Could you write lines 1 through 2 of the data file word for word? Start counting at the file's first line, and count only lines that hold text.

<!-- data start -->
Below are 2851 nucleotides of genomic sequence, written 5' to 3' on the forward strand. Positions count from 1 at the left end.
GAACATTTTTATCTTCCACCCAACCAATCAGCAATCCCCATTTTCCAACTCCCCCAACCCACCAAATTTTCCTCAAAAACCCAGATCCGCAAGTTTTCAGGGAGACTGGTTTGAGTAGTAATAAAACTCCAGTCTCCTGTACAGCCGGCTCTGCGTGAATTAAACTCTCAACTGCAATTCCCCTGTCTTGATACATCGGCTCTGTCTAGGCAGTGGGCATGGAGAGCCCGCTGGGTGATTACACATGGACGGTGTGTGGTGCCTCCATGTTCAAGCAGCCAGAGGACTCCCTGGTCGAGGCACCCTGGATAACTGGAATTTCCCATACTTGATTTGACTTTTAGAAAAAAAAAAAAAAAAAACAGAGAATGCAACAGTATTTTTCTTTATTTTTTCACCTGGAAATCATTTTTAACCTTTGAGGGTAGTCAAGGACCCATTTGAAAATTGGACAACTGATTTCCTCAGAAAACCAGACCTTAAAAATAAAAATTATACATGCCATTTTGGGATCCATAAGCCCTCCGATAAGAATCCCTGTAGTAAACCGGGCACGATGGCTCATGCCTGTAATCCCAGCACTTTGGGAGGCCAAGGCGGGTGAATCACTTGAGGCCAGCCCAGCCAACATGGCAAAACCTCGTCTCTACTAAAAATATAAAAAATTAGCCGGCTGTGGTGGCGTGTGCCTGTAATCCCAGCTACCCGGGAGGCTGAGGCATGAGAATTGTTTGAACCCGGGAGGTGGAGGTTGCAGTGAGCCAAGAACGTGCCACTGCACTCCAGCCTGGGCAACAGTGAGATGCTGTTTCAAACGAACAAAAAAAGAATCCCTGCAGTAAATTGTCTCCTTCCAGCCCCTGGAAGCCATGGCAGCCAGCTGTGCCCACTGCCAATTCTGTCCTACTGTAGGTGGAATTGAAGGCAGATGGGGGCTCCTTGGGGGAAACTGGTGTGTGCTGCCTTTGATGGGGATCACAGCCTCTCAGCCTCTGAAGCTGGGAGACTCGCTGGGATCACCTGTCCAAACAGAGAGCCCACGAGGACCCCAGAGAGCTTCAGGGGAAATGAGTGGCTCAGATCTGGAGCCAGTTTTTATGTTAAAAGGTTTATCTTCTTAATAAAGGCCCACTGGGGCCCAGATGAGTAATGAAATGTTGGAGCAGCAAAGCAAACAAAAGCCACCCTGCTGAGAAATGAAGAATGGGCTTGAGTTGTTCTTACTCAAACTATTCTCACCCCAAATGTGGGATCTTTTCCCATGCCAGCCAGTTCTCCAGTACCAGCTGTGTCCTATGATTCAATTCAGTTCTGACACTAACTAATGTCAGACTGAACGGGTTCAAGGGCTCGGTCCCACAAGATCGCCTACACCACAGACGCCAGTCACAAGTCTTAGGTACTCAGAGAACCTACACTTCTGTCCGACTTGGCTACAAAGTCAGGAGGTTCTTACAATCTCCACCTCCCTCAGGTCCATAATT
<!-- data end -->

Below are 2851 nucleotides of genomic sequence, written 5' to 3' on the forward strand. Positions count from 1 at the left end.
GAACATTTTTATCTTCCACCCAACCAATCAGCAATCCCCATTTTCCAACTCCCCCAACCCACCAAATTTTCCTCAAAAACCCAGATCCGCAAGTTTTCAGGGAGACTGGTTTGAGTAGTAATAAAACTCCAGTCTCCTGTACAGCCGGCTCTGCGTGAATTAAACTCTCAACTGCAATTCCCCTGTCTTGATACATCGGCTCTGTCTAGGCAGTGGGCATGGAGAGCCCGCTGGGTGATTACACATGGACGGTGTGTGGTGCCTCCATGTTCAAGCAGCCAGAGGACTCCCTGGTCGAGGCACCCTGGATAACTGGAATTTCCCATACTTGATTTGACTTTTAGAAAAAAAAAAAAAAAAAACAGAGAATGCAACAGTATTTTTCTTTATTTTTTCACCTGGAAATCATTTTTAACCTTTGAGGGTAGTCAAGGACCCATTTGAAAATTGGACAACTGATTTCCTCAGAAAACCAGACCTTAAAAATAAAAATTATACATGCCATTTTGGGATCCATAAGCCCTCCGATAAGAATCCCTGTAGTAAACCGGGCACGATGGCTCATGCCTGTAATCCCAGCACTTTGGGAGGCCAAGGCGGGTGAATCACTTGAGGCCAGCCCAGCCAACATGGCAAAACCTCGTCTCTACTAAAAATATAAAAAATTAGCCGGCTGTGGTGGCGTGTGCCTGTAATCCCAGCTACCCGGGAGGCTGAGGCATGAGAATTGTTTGAACCCGGGAGGTGGAGGTTGCAGTGAGCCAAGAACGTGCCACTGCACTCCAGCCTGGGCAACAGTGAGATGCTGTTTCAAACGAACAAAAAAAGAATCCCTGCAGTAAATTGTCTCCTTCCAGCCCCTGGAAGCCATGGCAGCCAGCTGTGCCCACTGCCAATTCTGTCCTACTGTAGGTGGAATTGAAGGCAGATGGGGGCTCCTTGGGGGAAACTGGTGTGTGCTGCCTTTGATGGGGATCACAGCCTCTCAGCCTCTGAAGCTGGGAGACTCGCTGGGATCACCTGTCCAAACAGAGAGCCCACGAGGACCCCAGAGAGCTTCAGGGGAAATGAGTGGCTCAGATCTGGAGCCAGTTTTTATGTTAAAAGGTTTATCTTCTTAATAAAGGCCCACTGGGGCCCAGATGAGTAATGAAATGTTGGAGCAGCAAAGCAAACAAAAGCCACCCTGCTGAGAAATGAAGAATGGGCTTGAGTTGTTCTTACTCAAACTATTCTCACCCCAAATGTGGGATCTTTTCCCATGCCAGCCAGTTCTCCAGTACCAGCTGTGTCCTATGATTCAATTCAGTTCTGACACTAACTAATGTCAGACTGAACGGGTTCAAGGGCTCGGTCCCACAAGATCGCCTACACCACAGACGCCAGTCACAAGTCTTAGGTACTCAGAGAACCTACACTTCTGTCCGACTTGGCTACAAAGTCAGGAGGTTCTTACAATCTCCACCTCCCTCAGGTCCATAATT